In the 24 or so hours since the launch of the brand new global trailer for the upcoming Jem and the Holograms movie, I’ve seen more plays on the phrase “Truly Outrageous” than I can count.  It seems like every write-up on the two and a half minute look at a much-anticipated movie has worked in that line synonymous with the Jem franchise. After all, it was repeated over and over again in the show’s original theme song. She was truly, truly, truly outrageous.

With that territory covered, I feel safe in not bothering to be clever right here and instead just putting it all out there: this trailer is crap and the movie is going to be more crap.

Maybe I should give full disclosure on this and at the same time show my age: I grew up on Jem. I was watching Jem as it was premiering new episodes. I had dolls: one of keytar-playing Kimber (my favorite character) and a Glitter and Gold Jem doll with a switch on her back that made her earrings light up. Both came with cassette tapes (ask your parents about these, kids) featuring music from the show.  I was Jem obsessed.

I am the first person to roll my eyes when people get hung up on pointless nostalgia. I’ll bluntly say that no matter how awful this Jem and the Holograms movie is, my childhood memories will still exist and still mean as much to me. Nothing can take away what Jem meant to me and taught me.

But I am genuinely hurt and almost feel betrayed by this movie.

The original Jem cartoon series followed the adventures of an all-girl rock band known as Jem and the Holograms who become an almost overnight global sensation. Secretly, Jem is the alter ego of Starlight Records owner and manager Jerrica Benton, who inherited the company from her recently deceased father. She fights to keep control of the company out of the hands of former co-owner Eric Raymond, an unscrupulous businessman who has recently started his own company, Misfits Music. Their main attraction is a manufactured girl band known as The Misfits, known for their angry, anti-authoritarian attitude and music.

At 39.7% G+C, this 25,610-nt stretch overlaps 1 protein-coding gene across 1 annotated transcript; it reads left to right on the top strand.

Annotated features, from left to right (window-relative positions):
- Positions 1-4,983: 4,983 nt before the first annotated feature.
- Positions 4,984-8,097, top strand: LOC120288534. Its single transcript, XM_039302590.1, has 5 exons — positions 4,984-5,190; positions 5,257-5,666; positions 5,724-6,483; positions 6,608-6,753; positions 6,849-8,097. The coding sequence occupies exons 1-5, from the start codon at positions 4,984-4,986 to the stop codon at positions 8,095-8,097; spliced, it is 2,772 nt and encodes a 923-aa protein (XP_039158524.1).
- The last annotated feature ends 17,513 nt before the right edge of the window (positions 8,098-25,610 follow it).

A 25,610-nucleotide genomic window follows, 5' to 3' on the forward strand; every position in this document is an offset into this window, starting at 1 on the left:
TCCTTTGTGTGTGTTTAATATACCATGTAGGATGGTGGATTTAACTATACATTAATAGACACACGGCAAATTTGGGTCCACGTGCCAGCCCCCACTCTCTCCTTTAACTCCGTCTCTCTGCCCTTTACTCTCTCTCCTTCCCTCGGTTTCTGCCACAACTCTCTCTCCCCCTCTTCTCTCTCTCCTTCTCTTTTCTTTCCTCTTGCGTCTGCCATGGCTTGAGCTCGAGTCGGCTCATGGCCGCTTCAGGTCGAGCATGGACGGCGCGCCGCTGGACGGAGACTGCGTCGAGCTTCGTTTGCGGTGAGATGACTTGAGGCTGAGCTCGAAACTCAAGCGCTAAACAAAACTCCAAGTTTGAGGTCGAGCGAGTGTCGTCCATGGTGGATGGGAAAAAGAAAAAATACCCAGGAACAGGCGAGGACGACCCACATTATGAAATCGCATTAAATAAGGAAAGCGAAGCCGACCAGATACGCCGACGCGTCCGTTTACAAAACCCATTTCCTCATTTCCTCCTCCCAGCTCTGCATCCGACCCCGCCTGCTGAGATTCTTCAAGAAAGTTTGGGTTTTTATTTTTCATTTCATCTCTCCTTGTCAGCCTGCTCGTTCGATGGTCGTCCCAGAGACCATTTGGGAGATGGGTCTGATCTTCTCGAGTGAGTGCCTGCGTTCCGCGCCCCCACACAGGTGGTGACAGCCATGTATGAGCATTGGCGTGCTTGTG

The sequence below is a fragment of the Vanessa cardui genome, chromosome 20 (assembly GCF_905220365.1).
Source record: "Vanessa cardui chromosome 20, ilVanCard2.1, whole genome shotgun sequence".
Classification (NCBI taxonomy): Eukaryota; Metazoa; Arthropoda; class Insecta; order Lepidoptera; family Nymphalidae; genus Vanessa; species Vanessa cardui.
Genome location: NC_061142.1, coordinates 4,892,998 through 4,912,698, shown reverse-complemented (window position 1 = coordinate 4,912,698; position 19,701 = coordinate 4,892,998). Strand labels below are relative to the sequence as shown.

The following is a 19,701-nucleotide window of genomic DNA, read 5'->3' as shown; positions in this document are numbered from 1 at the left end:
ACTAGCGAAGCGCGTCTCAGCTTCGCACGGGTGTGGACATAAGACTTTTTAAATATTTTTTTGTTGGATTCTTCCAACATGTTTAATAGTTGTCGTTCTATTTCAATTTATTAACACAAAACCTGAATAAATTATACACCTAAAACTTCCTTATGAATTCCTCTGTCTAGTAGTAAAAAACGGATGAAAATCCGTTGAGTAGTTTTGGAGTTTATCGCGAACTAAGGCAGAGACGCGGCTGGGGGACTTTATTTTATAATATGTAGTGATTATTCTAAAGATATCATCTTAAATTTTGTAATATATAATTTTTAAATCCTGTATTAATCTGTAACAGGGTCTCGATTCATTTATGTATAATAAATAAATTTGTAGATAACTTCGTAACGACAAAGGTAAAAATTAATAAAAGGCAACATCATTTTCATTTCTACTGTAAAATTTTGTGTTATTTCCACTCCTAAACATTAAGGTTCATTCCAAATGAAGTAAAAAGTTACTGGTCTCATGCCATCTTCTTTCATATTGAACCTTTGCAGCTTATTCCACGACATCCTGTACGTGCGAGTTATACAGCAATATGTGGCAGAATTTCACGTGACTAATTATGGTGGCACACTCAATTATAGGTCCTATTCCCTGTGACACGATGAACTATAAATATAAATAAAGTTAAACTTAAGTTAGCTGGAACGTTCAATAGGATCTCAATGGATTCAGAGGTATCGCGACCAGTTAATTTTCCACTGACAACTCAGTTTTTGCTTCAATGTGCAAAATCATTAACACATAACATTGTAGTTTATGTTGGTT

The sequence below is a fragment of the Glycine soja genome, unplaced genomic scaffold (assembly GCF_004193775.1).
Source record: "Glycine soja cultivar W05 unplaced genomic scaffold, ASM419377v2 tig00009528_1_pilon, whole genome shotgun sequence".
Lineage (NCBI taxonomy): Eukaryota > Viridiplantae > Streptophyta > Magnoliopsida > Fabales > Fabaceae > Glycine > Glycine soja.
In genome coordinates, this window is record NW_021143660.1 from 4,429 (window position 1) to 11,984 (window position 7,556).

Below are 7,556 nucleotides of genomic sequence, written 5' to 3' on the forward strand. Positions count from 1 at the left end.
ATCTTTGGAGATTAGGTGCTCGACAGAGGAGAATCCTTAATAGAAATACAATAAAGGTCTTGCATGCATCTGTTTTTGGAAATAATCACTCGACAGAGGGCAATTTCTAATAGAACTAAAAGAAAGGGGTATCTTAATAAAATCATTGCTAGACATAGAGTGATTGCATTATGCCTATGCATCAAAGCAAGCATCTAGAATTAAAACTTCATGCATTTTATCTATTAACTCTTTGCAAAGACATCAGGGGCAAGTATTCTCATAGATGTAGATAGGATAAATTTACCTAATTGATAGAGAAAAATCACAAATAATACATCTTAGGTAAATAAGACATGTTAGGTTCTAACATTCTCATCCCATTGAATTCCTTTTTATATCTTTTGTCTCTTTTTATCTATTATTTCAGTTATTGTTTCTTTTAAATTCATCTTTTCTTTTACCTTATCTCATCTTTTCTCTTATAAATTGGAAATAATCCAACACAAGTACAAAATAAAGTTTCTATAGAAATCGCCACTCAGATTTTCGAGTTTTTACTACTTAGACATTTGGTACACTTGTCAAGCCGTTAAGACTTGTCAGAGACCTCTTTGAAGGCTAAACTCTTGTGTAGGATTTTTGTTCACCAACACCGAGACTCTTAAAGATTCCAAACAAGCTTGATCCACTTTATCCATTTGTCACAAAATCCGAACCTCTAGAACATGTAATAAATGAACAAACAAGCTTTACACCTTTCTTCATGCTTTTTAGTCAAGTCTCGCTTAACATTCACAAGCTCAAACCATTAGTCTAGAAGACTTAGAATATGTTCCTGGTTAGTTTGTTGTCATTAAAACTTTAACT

Jerrica is able to actually become Jem because of her father’s most brilliant and secret invention: a holographic computer known as Synergy that Jerrica only learns about after her father’s death. Using a pair of star earrings that allow her to access Synergy from anywhere, Jerrica transforms into Jem, usually accompanied by her catchphrase “It’s showtime, Synergy!” She’s also used Synergy’s abilities to create elaborate stage shows for the Holograms and to escape any number of predicaments she finds herself in. However, the full physical transformation and adoption of the Jem persona causes Jerrica to have a series of identity crises, wondering who exactly she really is.

Along with all of this is the “love triangle” between Jerrica, Jem and Rio, Jerrica’s longtime boyfriend. This later becomes more complicated as Jem is pursued romantically by Riot, the lead singer of another major band, the Stingers.

Oh, and there’s the part where Jerrica also inherited Starlight House, a home for foster girls, and is constantly working to ensure that the house is kept open and the girls who live there are kept safe and cared for.

Put all of this together, and you have a rock and roll rivalry drama with science fiction elements and strong stories about sisterhood and looking out for each other.

This movie, on the other hand, is about a group of girls who get famous on YouTube and then fight because they got famous on YouTube.